Should You Pay Off A Reverse Mortgage?
January 19th, 2009
- HELOC vs. Reverse Mortgage
- Which Reverse Mortgage Payment Plan is Right For You?
- Reverse Mortgage vs. Refinancing
- Reverse mortgages vs. home equity loans
- How Much Money Can I Receive from a Reverse Mortgage?
We usually think of reverse mortgages as debt that will never be repaid, but that is not necessarily the case.
For instance, the Los Angeles Times reports that one couple with a $62,000 reverse mortgage is seeking to reduce the debt if not pay it off.
While reverse mortgages are sometimes thought of as financing which will never be repaid by the borrowers, that’s not necessarily the case. There’s no reason why borrowers so inclined cannot repay the debt.
But would any borrowers be inclined?
Actually, there may well be good reasons to repay a reverse mortgage. For instance, imagine that you have a reverse mortgage line of credit. You tap into it now and again when cash is needed, but the actual debt is not large relative to your income and assets. It can then make sense to pay off the outstanding balance to remove claims against your property and estate.
In other words, just like a “forward” home equity line of credit (HELOC) there is no reason why a reverse mortgage can’t be obtained with the expectation of repayment.
To some extent the reverse mortgage line of credit may be a “better” deal when compared with a forward HELOC in the sense that a monthly repayment is not required. However, this needs to be carefully thought out because not making a payment means that the size of the reverse mortgage debt will grow as interest is added to the amount outstanding.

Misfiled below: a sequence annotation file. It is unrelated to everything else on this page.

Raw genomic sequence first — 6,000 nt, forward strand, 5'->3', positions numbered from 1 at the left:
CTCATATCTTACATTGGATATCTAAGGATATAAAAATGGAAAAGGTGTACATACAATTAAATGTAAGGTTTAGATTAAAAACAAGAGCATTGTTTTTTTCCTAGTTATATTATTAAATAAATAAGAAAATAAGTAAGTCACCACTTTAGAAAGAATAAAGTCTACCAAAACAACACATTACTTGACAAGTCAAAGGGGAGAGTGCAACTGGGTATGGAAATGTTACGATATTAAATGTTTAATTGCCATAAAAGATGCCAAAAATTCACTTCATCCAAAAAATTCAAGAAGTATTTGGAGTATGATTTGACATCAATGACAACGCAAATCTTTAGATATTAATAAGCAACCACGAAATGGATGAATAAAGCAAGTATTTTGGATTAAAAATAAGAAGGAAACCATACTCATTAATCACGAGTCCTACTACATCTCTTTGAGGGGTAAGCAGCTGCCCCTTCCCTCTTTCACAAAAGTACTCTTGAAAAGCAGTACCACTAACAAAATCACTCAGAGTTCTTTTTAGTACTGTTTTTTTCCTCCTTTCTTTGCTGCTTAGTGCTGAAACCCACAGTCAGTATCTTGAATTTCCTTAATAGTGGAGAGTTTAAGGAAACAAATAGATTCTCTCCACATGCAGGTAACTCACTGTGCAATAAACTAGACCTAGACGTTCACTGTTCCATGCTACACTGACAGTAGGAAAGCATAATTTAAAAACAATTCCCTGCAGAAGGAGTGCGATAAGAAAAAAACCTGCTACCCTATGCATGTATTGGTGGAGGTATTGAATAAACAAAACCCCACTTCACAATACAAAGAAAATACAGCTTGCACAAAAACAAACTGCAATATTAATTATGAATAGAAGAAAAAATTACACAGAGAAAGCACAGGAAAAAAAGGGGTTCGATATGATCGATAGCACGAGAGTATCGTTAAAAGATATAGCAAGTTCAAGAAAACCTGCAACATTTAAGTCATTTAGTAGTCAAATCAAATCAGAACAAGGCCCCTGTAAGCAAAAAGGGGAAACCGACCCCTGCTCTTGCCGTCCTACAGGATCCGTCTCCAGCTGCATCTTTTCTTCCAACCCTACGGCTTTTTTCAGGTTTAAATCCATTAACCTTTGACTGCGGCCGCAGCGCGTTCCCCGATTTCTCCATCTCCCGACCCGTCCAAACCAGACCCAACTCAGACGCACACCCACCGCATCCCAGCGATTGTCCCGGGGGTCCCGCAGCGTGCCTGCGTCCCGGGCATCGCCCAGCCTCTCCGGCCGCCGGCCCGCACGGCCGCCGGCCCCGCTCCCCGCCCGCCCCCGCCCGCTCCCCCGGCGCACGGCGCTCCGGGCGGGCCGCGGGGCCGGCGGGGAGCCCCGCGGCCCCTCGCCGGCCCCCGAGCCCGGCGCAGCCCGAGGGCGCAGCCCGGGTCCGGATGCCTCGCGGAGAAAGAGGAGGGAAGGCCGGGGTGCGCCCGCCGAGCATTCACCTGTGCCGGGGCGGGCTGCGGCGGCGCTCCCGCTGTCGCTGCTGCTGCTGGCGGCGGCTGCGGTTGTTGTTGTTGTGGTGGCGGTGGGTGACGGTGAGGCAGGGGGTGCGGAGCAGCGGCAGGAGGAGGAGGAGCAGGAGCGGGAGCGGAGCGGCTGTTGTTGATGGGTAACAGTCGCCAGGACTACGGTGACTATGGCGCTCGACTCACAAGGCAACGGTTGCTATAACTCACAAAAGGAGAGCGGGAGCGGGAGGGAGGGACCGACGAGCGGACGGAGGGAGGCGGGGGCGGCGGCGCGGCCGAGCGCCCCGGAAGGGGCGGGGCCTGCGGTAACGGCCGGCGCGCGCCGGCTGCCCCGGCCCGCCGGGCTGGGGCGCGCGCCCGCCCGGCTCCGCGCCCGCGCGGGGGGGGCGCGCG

Another advantage with the reverse mortgage line of credit is that such an extension of financing is not based on your income or employment. Instead you need to be age 62 and above and you need to have equity in your prime residence to support the loan. That’s about it because reverse mortgage “qualifying” is less about borrowers and more about asset values.
There are, however, several caveats:
___ A reverse mortgage is debt.
___ There are up-front fees to be paid when setting up a reverse mortgage.
___ The size of the debt will grow if payments are not made.
___ Not making payments can be attractive in terms of holding down cash costs.
___ While you may plan on paying down or paying off your reverse mortgage, plans can change.
___ There is no “penalty” in the form of foreclosure or dinged credit if you don’t pay back a reverse mortgage on a monthly basis or with an occasional payment — you have a right with reverse financing not to make payments, that’s part of the way such loans are engineered.
As with any decision regarding reverse mortgages, first speak with an attorney who specializes in elder law or a fee-only financial planner who is familiar with senior issues. Also ask trusted family and friends.